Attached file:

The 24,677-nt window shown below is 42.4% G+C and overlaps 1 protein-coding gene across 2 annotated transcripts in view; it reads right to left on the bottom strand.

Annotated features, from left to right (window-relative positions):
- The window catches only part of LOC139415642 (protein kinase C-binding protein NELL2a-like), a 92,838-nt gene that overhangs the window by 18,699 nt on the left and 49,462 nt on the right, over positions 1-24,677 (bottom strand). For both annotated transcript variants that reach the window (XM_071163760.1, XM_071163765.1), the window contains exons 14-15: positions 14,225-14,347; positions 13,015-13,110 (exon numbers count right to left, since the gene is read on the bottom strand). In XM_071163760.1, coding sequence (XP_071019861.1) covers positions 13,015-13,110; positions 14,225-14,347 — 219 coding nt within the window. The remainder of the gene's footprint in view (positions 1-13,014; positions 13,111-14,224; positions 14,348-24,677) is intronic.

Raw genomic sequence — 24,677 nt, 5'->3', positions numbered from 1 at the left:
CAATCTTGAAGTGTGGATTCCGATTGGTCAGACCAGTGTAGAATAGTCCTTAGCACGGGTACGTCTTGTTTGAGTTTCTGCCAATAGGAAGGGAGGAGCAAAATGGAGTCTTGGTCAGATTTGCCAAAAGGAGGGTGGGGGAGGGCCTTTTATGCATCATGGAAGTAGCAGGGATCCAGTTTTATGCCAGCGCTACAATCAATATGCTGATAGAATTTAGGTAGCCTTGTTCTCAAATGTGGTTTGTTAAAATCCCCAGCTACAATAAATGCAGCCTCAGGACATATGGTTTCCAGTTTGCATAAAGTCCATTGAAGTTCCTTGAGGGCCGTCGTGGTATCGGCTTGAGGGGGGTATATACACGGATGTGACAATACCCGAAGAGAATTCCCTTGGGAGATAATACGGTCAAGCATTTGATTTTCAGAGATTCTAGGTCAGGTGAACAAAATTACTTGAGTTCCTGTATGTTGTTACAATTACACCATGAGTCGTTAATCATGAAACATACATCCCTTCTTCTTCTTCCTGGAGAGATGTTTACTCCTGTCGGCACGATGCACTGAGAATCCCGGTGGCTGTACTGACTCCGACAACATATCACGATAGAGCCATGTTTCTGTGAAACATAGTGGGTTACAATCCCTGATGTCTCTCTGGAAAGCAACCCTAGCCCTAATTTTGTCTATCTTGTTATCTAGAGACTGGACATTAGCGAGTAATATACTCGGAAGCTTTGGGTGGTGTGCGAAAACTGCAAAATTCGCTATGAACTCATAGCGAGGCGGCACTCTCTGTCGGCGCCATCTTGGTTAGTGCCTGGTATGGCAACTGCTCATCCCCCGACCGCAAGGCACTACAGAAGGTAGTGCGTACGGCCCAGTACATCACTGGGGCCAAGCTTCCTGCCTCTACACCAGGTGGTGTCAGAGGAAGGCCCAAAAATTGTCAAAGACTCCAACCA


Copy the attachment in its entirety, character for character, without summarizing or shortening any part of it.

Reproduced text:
The 24,677-nt window shown below is 42.4% G+C and overlaps 1 protein-coding gene across 2 annotated transcripts in view; it reads right to left on the bottom strand.

Annotated features, from left to right (window-relative positions):
- The window catches only part of LOC139415642 (protein kinase C-binding protein NELL2a-like), a 92,838-nt gene that overhangs the window by 18,699 nt on the left and 49,462 nt on the right, over positions 1-24,677 (bottom strand). For both annotated transcript variants that reach the window (XM_071163760.1, XM_071163765.1), the window contains exons 14-15: positions 14,225-14,347; positions 13,015-13,110 (exon numbers count right to left, since the gene is read on the bottom strand). In XM_071163760.1, coding sequence (XP_071019861.1) covers positions 13,015-13,110; positions 14,225-14,347 — 219 coding nt within the window. The remainder of the gene's footprint in view (positions 1-13,014; positions 13,111-14,224; positions 14,348-24,677) is intronic.

Raw genomic sequence — 24,677 nt, 5'->3', positions numbered from 1 at the left:
CAATCTTGAAGTGTGGATTCCGATTGGTCAGACCAGTGTAGAATAGTCCTTAGCACGGGTACGTCTTGTTTGAGTTTCTGCCAATAGGAAGGGAGGAGCAAAATGGAGTCTTGGTCAGATTTGCCAAAAGGAGGGTGGGGGAGGGCCTTTTATGCATCATGGAAGTAGCAGGGATCCAGTTTTATGCCAGCGCTACAATCAATATGCTGATAGAATTTAGGTAGCCTTGTTCTCAAATGTGGTTTGTTAAAATCCCCAGCTACAATAAATGCAGCCTCAGGACATATGGTTTCCAGTTTGCATAAAGTCCATTGAAGTTCCTTGAGGGCCGTCGTGGTATCGGCTTGAGGGGGGTATATACACGGATGTGACAATACCCGAAGAGAATTCCCTTGGGAGATAATACGGTCAAGCATTTGATTTTCAGAGATTCTAGGTCAGGTGAACAAAATTACTTGAGTTCCTGTATGTTGTTACAATTACACCATGAGTCGTTAATCATGAAACATACATCCCTTCTTCTTCTTCCTGGAGAGATGTTTACTCCTGTCGGCACGATGCACTGAGAATCCCGGTGGCTGTACTGACTCCGACAACATATCACGATAGAGCCATGTTTCTGTGAAACATAGTGGGTTACAATCCCTGATGTCTCTCTGGAAAGCAACCCTAGCCCTAATTTTGTCTATCTTGTTATCTAGAGACTGGACATTAGCGAGTAATATACTCGGAAGCTTTGGGTGGTGTGCGAAAACTGCAAAATTCGCTATGAACTCATAGCGAGGCGGCACTCTCTGTCGGCGCCATCTTGGTTAGTGCCTGGTATGGCAACTGCTCATCCCCCGACCGCAAGGCACTACAGAAGGTAGTGCGTACGGCCCAGTACATCACTGGGGCCAAGCTTCCTGCCTCTACACCAGGTGGTGTCAGAGGAAGGCCCAAAAATTGTCAAAGACTCCAACCA